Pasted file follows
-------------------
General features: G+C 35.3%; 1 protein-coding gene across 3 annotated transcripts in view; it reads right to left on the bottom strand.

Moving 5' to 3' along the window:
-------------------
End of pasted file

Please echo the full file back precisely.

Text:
General features: G+C 35.3%; 1 protein-coding gene across 3 annotated transcripts in view; it reads right to left on the bottom strand.

Moving 5' to 3' along the window: